Thursday, August 15, 2013

The Not so Hidden Costs of War

I'm smack dab in the middle of three novels that are just about as disparate as any three books could be. And yet....they share a common theme which jumped out at me sometime in the middle of the night when those kinds of connections usually do. Each author features characters whose lives have been irrevocably changed by war.

These are not the obvious suspects though, not soldiers in battle, nurses on the front lines, but the everyday, innocent denizens of whichever country happens to be involved at the time. These are the ones who may be completely apolitical, too old or too young to even be aware of the creeping evil about to overtake them. These are the invisible victims, the so-called "collateral damage" of roadside bombings, ethnic or tribal warfare, and partisan divisions. They will break your heart.

Don was reading Alan Furst's novel The Spies of Warsaw, which had been recommended by a lovely woman with whom we'd talked books one evening over wine in Siena. In fact, she had suggested we see the BBC film but Don decided to read the book first. He kept remarking on how realistic it was in terms of the diplomatic life of embassies overseas, before his time, but something he's familiar with.

 I love good espionage - think, John Le Carre - so decided I'd read it too and am so glad that I did. You can't possibly appreciate the choppy film without the back story that the novel provides. A fascinating time in history, we're talking 1937-39, when the rumblings of Hitler's intentions are beginning to waft over to the people in power but haven't yet trickled down to the man on the street.

Sure, we take history in high school and even college but somehow I get so much more from a novel. Poland, Russia, Czechoslovakia, France, Germany, Belgium, all these countries whose boundaries connect and whose histories are tied up together, are still reeling from the first world war. Still, rumors abound at the French embassy in Warsaw where Colonel Mercier, a wounded veteran of WW I and no fan of another conflict, tries to convince his higher ups in Paris that something is afoot.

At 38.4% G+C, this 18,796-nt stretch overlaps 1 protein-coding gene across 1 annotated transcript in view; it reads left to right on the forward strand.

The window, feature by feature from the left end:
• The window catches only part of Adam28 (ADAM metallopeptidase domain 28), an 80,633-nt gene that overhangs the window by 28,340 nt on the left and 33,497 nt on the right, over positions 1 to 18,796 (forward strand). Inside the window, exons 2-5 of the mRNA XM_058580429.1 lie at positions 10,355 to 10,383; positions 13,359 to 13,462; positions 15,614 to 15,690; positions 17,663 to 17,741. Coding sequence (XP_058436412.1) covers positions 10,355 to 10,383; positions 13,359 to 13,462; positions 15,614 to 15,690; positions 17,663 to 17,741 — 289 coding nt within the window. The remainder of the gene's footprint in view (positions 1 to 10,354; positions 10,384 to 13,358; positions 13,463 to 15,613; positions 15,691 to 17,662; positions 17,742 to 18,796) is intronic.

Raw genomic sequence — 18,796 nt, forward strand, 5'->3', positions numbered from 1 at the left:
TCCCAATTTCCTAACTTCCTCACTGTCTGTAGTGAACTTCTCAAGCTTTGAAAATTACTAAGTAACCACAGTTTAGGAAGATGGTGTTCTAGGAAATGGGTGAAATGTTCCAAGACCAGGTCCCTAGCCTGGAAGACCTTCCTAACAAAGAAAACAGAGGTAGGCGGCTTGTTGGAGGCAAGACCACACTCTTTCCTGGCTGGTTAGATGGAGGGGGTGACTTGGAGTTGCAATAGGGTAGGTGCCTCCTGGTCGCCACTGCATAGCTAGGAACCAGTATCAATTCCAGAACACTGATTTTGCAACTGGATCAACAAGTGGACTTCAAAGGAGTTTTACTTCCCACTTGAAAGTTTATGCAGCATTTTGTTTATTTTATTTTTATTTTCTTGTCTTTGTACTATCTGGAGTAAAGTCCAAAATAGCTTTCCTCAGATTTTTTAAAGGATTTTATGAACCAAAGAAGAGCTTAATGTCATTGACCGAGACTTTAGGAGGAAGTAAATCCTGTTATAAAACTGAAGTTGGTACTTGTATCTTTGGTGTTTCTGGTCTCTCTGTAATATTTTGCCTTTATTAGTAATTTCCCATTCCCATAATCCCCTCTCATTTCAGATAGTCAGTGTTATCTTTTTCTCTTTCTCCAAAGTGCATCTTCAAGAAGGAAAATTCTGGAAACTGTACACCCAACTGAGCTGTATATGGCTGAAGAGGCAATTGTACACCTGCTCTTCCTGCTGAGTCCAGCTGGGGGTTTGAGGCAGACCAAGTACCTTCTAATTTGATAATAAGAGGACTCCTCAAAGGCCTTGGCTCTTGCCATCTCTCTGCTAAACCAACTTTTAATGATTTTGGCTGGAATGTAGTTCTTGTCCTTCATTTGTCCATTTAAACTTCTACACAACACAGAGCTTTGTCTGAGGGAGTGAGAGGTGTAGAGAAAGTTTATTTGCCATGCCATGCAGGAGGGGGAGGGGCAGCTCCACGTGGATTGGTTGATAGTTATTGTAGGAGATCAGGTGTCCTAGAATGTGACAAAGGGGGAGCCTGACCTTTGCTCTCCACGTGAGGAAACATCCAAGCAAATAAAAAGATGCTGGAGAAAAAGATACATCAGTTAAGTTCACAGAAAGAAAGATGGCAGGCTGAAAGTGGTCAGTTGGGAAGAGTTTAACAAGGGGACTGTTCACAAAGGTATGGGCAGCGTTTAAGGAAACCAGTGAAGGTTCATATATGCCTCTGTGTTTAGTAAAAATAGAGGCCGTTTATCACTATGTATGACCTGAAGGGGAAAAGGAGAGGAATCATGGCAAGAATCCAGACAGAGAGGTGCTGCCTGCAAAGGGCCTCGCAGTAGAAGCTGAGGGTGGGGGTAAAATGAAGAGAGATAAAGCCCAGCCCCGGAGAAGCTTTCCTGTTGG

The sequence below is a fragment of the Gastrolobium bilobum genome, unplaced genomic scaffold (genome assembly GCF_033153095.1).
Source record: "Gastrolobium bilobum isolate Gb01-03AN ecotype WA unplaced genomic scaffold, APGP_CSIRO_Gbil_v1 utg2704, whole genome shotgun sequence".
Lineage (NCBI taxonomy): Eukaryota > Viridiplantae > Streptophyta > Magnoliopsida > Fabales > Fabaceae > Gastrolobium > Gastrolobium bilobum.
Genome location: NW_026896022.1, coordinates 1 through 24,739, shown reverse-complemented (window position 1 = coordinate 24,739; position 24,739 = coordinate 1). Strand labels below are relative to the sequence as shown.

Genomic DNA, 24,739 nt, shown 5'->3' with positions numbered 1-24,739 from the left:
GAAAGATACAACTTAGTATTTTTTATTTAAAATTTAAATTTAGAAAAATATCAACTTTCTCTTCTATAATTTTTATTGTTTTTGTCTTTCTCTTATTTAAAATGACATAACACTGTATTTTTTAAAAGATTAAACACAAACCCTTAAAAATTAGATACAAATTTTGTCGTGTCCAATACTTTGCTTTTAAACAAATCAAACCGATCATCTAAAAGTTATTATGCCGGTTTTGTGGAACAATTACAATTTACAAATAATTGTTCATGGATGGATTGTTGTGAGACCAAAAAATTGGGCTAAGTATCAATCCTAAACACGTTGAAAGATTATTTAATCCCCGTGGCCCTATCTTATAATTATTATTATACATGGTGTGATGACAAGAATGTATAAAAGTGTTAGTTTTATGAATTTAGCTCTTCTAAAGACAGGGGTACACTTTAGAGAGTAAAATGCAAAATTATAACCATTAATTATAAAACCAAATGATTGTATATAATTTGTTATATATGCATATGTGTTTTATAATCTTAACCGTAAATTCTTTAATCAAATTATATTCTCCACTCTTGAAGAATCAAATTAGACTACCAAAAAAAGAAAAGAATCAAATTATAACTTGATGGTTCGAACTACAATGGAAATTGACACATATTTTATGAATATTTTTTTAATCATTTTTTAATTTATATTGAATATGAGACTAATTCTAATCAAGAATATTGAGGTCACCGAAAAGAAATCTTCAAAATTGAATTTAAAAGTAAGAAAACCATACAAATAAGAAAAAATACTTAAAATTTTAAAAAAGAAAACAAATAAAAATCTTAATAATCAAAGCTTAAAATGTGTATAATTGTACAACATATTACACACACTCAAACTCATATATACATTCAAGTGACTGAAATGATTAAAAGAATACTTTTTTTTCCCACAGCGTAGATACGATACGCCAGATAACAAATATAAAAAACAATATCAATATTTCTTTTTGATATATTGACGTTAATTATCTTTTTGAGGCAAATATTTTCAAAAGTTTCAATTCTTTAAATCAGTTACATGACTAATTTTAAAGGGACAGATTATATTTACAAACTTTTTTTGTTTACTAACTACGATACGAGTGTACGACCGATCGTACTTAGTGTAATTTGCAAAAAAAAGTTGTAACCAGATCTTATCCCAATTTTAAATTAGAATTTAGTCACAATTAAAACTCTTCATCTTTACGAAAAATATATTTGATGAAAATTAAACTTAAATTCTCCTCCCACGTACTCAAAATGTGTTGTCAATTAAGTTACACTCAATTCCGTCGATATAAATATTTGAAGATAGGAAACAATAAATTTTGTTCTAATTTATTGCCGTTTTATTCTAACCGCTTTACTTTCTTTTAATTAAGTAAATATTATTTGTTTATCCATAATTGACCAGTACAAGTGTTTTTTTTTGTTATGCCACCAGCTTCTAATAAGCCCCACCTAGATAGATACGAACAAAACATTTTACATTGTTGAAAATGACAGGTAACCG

Intelligence, counter-intelligence, spies and double spies with just enough very well written sex scenes and an epic love story are all combined in this very well done look at average people caught up in extreme circumstances.

I found a similar situation in Christopher Bohjalian's The Light in the Ruins, his latest entry in the historical fiction genre that began with Skeletons at the Feast and moved on to Syria with The Sandcastle Girls. World War II is now in full engagement, the Nazis are making their move into Italy and the Rosati family's Villa Chimera has been confiscated by German soldiers. Events at the villa will affect the family, Francesca, married to the Rosati's pride and joy, Marco, their children, parents, and the youngest daughter, Cristina, for a decade after the end of the war.
In 1955, in Florence, a horrific murder in a shabby apartment not far from the Arno will bring the Rosati women in contact with police investigator Seraphina Bettini, a woman whose own war past has left her deeply scarred psychically and physically. As I begin to surmise the connection between Seraphina and the Rosatis, I can scarcely put this book down even though the mail lady has just delivered two new novels from Library Journal that need my immediate attention.
The first one is simply and powerfully titled Dust. The Kenyan author, Yvonne Adhiambo Owuor, had me at page one with a compelling and stirring description of a young man in the throes of death. I've researched Kenya's long history of war, first for independence from Britain and then from the corruption and human rights violations of its own leaders. I know that this won't be an easy read but I appreciate that the thread that runs through these three novels is one that we must never grow immune to.


TooManyBooks said...

I'm about 2/3 thru A Light in the Ruins and loving it! Hope all is well. Say hi to Don! Miss you!

Sallyb said...

Miss you too. Ready for that retirement party.